Organic Lawn Treatments

macrocarpa

Well-Known Member
Location
Midwest
I know lawns :vomito:

But I'm curious what others are doing for their personal lawn care?

I have been eliminating my lawn and making bigger and bigger mulch beds, but I still have some lawn. I started using espoma's corn gluten meal as a weed preventer and then 2 application of milorganite throughout the growing season and I have been pretty happy with the results. Links below

But is this really an environmentally friendly program or are there concerns even with these products? And do these products really help to build the soil health?


 

Reach

Well-Known Member
Location
Atglen, PA
Corn gluten is a rather good organic fertilizer, and it can be a passable herbicide, but it’s not terribly effective. it also takes an incredible amount of corn gluten to do anything, so you will all but have to spread it with a shovel.

If you call an organic lawn care service, they will call their offerings “organic-based” which means the fertilizer is organic but the weed control is not, as organic weed control is limited to corn gluten, which does not work very well.

As for the fertilizer, milorganite works, but if you want to go truly organic and actually build better soil, top dress your soil with a good compost; if you’re in a farming state I’m sure there’s a compost site in the area that can supply you with some good stuff.

Before you put anything on your lawn though, be sure to have soil tests done to see what your lawn actually needs. It may need lime to correct acidity, it also may need specific nutrients added or amendments to correct the soil structure. If you get your soil in shape for the grass you want to grow, you will have a thicker, healthier lawn, which will naturally prevent weeds by growing too thick for the weeds to come up.
 

Dan Cobb

Well-Known Member
Location
Hoover
I agree with Reach that top dressing with compost really helps. In the partial sun areas of my lawn, it's helped the grass thicken and choke out the weeds.

After I resodded years ago and had the beautiful lush lawn I always wanted, I began having severe armadillo damage. Two things helped: (1) grub killer applications and (2) little pieces of metal applied at high velocity.
 

macrocarpa

Well-Known Member
Location
Midwest
I just put down a couple tons of this compost on all my mulch beds. I haven't spread any on the grass yet though. They get a lot of biproduct from the Columbus Zoo so I tell my daughter its elephant poo compost.

ZOO BREW Our Staff Favorite is back in stock! An all-natural compost including zoo manure & animal bedding, horse manure, recycled food & vegetables, yard trimmings, leaf humus, and coffee grounds. Unique composition abundant in nitrogen, other nutrients and humus. Great to top-dress or incorporate into existing gardens and is effective at loosening heavy clay soil over time. Zoo Brew also works well as a mulch and is what our staff and owners use at our own homes for mulching flowerbed and garden areas. Please be advised Zoo Brew can occasionally be "hot" on new plants due to the nitrogen content.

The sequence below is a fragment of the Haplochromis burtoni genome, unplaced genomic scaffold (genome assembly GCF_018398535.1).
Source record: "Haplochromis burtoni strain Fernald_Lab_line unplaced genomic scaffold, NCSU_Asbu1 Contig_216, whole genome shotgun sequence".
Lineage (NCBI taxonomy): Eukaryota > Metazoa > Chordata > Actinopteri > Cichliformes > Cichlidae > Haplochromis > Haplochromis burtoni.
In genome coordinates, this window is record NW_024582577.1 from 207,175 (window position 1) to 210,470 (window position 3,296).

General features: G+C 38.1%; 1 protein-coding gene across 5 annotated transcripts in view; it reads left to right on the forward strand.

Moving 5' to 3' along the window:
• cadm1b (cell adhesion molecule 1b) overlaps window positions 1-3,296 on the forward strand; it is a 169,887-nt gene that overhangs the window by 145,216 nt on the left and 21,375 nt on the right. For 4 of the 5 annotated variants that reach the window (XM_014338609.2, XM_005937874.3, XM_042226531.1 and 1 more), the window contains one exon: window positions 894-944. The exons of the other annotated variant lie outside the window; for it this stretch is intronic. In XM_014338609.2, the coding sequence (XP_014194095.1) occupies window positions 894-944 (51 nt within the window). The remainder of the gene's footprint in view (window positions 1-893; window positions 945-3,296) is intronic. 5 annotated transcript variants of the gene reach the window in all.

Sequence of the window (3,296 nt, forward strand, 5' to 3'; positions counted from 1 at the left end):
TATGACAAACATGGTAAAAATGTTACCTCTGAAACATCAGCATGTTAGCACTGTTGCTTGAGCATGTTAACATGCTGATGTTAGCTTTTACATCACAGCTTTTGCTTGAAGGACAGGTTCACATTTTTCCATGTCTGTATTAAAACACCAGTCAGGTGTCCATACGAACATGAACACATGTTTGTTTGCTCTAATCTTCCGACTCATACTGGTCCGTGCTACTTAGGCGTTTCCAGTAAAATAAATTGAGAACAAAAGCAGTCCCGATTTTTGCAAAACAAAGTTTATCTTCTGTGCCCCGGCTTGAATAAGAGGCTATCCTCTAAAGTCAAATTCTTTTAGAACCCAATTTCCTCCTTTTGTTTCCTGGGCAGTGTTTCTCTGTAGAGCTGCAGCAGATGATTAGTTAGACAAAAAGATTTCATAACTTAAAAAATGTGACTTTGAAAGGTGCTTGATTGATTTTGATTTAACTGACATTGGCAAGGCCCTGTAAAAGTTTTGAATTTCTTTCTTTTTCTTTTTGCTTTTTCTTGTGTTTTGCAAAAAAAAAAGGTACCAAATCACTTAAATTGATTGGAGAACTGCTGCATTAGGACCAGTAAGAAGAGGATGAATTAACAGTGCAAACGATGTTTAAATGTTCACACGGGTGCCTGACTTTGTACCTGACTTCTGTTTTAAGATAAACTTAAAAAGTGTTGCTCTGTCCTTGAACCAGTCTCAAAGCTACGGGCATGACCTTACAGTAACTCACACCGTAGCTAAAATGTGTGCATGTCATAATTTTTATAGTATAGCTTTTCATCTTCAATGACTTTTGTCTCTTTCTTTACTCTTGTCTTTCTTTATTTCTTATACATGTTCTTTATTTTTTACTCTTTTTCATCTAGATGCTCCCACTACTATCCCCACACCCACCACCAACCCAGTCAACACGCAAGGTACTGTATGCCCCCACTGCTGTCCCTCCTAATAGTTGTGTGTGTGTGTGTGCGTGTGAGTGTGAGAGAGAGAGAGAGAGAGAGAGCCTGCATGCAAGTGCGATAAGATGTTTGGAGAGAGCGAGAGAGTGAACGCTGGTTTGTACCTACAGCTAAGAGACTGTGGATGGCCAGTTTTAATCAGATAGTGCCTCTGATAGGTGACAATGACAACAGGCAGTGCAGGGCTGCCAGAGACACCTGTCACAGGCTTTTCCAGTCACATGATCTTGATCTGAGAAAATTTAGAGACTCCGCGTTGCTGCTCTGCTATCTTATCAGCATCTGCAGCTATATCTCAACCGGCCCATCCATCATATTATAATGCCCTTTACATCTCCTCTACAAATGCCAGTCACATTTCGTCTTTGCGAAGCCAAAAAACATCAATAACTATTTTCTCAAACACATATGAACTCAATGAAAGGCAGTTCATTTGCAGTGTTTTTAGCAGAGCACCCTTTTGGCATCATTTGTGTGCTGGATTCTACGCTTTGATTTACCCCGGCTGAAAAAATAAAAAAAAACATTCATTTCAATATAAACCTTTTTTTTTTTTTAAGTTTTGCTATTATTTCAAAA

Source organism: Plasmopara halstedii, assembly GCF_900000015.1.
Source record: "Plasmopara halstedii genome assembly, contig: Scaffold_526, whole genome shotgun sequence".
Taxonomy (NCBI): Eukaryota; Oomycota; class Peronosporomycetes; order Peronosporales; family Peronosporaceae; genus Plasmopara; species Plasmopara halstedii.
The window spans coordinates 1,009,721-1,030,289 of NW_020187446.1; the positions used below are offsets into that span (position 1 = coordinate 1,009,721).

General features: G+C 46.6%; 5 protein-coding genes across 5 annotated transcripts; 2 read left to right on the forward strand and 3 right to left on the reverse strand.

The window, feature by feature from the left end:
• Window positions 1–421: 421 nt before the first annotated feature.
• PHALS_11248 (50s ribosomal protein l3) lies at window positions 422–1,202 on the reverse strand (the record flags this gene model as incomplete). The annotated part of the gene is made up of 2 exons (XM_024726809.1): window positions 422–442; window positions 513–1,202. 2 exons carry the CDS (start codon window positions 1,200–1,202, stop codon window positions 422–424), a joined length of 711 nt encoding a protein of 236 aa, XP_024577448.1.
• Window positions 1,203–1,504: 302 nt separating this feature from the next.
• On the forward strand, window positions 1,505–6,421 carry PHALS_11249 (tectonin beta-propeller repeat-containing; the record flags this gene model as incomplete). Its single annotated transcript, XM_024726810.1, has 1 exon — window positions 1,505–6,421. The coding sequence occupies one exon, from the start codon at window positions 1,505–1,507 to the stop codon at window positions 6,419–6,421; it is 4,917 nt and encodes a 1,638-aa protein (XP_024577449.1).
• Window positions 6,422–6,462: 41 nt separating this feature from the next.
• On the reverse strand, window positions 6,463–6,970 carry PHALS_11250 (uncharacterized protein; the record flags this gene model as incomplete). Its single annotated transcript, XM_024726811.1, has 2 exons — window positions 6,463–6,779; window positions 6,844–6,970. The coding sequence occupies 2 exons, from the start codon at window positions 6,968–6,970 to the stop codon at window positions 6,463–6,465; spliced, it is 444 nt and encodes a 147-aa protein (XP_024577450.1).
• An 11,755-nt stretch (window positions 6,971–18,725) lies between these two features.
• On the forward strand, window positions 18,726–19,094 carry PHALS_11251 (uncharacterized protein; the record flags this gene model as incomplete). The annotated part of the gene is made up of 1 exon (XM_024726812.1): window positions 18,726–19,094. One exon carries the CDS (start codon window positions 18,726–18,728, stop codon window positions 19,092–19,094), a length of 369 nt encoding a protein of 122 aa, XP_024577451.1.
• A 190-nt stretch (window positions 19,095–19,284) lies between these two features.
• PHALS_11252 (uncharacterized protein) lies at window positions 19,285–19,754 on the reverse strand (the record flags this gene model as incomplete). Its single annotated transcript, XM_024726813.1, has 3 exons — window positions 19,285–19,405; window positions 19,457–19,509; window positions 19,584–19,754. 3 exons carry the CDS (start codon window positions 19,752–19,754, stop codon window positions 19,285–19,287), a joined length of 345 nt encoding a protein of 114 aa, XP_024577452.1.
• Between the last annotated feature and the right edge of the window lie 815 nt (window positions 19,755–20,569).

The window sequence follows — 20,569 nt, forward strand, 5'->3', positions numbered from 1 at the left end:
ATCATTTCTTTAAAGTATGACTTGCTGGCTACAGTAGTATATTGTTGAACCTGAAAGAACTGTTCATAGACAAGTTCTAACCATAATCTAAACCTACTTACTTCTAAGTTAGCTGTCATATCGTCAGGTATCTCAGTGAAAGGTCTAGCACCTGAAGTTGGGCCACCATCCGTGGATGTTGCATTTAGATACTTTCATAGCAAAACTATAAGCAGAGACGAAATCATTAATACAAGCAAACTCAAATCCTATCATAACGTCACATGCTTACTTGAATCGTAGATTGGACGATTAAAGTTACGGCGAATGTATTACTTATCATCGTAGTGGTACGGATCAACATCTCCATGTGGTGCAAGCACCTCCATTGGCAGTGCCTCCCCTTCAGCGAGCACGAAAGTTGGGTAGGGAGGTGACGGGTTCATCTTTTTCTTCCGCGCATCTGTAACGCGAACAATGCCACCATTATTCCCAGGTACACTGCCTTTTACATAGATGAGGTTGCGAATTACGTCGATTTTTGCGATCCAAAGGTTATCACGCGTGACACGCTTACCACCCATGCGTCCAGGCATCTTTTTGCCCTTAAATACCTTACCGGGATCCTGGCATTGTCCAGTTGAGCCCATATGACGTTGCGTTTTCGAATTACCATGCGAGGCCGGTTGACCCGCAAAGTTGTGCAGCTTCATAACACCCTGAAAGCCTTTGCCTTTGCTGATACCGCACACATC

ATH

Well-Known Member
Location
Ohio
sounds like a bunch of BS to me...Bonobos that is.

OK...that leads to funny story from Columbus zoo - pretty sure it was at the Bonobos exhibit:
One climbs up and is hanging on the wall maybe 8' over another. Then it starts to squeeze out a log. The one below is looking up, I can only imagine thinking "I know you ain't gonna drop that on me." Just before it breaks free, he reaches back, grabs it, takes a sniff and sets it on the shelf next to him.
 

Brando CalPankian

Active Member
Location
Washington
I was a member of the master gardener club in Augusta, Ga for a while. There was a guest speaker from Clemson, if I remember right, who came up with a totally novel approach to organic landscape maintenance. He was a chemist for Dupont for many years and decided chemicals were no longer his thing, and he started a fully organic no bullshit landscape maintenance company. I have implemented it in a small scale with some success, as well as at the judicial center there while I was the landscape lead. Essentially, you compost all of the landscape and food waste from the local landscape. If composted correctly, the seeds from other plants die to to the heat of the compost. You make compost tea, which when made from the landscape to which it is being applied has all of the nutrients the landscape needs and may be lacking. You top dress beds and lawns with the mature compost as well. In general, weed management is needed in lawns that are a) lacking nutrient, compacted, thatched, and otherwise not healthy or b) the wrong species for the location. I implemented this philosophy to the landscape at the Augusta judicial center and cut out the need for weed killer and commercial fert within 2 growing seasons, at which point I moved on to a better paying job. Have you soil sampled your lawn? Is there a reason the lawn is unhealthy? Do you have the patience to attempt this long term? Just an idea. I'll search through my books soon to see if I still have his name.